The Affordable Care Act defines an individuals income to determine if they are eligible for Advance Premium (subsidy) Tax Credit.   The Modified Adjusted Gross Income is the term used by the Internal Revenue Service to determine if a taxpayer is eligible to use certain deductions or credits.   “Modified Adjusted Gross Income” (NOT “Adjusted Gross Income”) will be used in determining eligibility under the Federal Poverty Level formula guidelines in calculating the Advanced Premium (subsidy) Tax Credit.


An individual can calculate their Modified Adjusted Gross Income (MAGI) as outlined below:

  1. Calculate your ANNUAL household GROSS INCOME (line 22 of IRS form 1040) which is the income yu received from wages, interest and basically any income you made through business, trade or investments.
  2. Calculate your ANNUAL household ADJUSTED GROSS INCOME (line 37 of IRS form 1040).   Once you have your gross income, you adjust it by subtracting qualified deductions from the gross income.
  3. The final step is to calculate your ANNUAL household MODIFIES ADJUSTED GROSS INCOME by adding back certain items to your Adjusted Gross Income including:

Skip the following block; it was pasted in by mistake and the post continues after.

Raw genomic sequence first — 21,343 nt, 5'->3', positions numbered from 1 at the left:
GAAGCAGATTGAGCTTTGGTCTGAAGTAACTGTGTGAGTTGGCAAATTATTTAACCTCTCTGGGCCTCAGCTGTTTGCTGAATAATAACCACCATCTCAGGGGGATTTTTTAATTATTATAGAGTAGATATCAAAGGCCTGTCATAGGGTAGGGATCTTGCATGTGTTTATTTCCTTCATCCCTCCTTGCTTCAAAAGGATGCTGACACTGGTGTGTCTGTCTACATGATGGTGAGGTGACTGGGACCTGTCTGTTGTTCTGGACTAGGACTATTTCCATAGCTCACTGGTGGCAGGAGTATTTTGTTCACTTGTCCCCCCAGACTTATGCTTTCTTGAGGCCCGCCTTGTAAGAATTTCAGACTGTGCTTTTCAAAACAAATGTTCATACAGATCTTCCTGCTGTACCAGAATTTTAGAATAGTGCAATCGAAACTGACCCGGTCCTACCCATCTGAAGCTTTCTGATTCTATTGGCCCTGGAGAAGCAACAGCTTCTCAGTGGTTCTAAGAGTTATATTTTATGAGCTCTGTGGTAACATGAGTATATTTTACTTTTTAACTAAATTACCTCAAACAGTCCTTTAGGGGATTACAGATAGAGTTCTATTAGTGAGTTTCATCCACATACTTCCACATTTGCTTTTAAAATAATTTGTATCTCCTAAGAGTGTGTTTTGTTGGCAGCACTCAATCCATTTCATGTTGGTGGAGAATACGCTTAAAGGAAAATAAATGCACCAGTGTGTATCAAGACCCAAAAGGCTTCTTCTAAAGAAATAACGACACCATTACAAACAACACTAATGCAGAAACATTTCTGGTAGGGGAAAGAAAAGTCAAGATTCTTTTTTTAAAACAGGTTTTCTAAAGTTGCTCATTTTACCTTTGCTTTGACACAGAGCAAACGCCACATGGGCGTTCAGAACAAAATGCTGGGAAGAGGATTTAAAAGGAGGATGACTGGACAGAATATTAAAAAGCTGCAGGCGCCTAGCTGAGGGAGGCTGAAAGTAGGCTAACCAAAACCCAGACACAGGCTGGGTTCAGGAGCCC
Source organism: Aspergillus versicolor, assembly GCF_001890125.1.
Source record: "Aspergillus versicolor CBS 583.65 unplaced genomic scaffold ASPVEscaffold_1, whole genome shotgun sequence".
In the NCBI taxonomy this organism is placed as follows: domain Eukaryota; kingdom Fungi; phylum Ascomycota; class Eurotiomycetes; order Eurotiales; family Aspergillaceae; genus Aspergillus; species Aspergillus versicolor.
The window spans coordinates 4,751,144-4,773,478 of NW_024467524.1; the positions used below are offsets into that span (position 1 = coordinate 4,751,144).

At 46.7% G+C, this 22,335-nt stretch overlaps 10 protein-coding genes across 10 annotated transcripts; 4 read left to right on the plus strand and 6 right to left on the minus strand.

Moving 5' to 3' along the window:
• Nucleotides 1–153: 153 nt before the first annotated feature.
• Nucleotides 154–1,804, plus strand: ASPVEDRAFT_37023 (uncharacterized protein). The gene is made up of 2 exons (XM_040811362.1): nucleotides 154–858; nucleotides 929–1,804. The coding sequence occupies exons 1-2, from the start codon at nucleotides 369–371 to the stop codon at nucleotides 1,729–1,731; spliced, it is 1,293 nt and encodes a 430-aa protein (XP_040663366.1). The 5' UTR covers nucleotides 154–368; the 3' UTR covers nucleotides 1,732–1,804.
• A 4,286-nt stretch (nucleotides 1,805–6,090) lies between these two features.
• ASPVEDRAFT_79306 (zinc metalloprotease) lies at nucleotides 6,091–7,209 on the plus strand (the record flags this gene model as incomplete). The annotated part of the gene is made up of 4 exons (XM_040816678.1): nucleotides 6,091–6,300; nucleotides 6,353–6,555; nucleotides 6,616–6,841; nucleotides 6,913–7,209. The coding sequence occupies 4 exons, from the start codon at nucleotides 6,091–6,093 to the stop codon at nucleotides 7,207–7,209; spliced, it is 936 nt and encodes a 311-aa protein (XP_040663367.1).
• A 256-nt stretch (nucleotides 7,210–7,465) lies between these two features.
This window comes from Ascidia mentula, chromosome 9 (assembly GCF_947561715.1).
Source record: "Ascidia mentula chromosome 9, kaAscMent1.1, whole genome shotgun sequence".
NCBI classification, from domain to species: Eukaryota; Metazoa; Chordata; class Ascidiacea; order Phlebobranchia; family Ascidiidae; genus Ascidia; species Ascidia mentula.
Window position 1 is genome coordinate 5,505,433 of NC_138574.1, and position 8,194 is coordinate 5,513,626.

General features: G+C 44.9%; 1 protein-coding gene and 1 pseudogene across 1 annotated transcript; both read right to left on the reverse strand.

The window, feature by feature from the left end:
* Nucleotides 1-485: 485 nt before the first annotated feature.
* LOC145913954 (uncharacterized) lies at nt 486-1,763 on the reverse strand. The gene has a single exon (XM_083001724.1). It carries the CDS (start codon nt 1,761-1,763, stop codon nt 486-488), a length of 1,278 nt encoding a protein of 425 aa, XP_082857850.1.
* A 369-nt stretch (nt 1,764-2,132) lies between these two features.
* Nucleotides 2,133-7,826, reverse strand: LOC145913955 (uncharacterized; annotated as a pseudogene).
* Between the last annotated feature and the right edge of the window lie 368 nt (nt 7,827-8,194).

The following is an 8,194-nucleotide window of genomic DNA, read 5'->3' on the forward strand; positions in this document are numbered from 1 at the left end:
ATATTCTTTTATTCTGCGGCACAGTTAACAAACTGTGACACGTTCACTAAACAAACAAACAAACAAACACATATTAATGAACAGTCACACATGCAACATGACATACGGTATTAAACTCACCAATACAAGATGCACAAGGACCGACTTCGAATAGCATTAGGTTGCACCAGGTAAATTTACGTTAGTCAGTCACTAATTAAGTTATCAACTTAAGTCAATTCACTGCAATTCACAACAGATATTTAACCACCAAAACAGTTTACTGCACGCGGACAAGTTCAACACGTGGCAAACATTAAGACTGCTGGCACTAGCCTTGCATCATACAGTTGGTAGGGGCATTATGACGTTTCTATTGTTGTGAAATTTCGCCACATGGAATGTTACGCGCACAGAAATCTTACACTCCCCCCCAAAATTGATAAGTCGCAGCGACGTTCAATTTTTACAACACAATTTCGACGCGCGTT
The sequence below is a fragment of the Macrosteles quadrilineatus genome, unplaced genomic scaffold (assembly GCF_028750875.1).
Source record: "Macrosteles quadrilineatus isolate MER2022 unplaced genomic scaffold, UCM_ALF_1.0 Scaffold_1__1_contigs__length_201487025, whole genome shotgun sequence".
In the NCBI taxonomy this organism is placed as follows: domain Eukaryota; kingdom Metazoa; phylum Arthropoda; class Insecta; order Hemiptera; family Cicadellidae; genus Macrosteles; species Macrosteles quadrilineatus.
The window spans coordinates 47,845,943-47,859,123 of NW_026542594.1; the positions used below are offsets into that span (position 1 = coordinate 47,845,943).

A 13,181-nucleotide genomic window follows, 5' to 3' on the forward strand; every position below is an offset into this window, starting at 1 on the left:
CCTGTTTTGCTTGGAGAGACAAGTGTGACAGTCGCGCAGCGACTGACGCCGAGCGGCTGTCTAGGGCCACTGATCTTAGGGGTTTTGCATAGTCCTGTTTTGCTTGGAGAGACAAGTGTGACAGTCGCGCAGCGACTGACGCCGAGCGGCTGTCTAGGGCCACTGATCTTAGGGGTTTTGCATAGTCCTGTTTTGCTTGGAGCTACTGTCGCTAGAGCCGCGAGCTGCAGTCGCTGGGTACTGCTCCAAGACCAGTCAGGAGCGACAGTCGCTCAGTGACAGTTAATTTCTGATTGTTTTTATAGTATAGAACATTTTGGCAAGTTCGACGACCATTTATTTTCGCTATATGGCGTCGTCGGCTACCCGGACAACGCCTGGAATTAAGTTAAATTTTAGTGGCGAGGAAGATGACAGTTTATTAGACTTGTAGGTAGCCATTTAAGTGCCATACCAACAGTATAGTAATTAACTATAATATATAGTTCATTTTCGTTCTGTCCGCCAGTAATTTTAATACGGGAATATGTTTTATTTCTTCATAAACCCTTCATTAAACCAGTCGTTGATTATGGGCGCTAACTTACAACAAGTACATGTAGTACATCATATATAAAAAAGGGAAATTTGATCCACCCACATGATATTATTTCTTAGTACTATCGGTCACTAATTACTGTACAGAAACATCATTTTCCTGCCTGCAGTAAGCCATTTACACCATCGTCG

• Deductions for IRA contributions
  • Deductions for student loan interest or tuition
  • Excluded foreigh income
  • Interest from EE (employee) savings bonds used to pay higher education expenses
  • Employer paid adoption expenses


Advance Premium (subsidy) Tax Credits are available for individuals and/or families who meet certain income requirements and do not have access to affordable health insurance through their employer.    Eligibility for Advance Premium (subsidy) Tax Credits is based on a standard, called the “Federal Poverty Level,” that looks at an individuals household income and the number of people in the household.   The amount of the Advance Premium (subsidy) Tax Credit is based on a sliding scale with those whose income is less getting a larger financial support to lower the cost of their insurance coverage.   Individuals and/or families whose income is between 133 percent and 400 percent of the Federal Poverty Level may be eligible for an Advance Premium (subsidy) Tax Credit.   This means that an individual with income up to $47,520 and a family of four earning up to $97,200 may be eligible for a Advance Premium (subsidy) Tax Credit.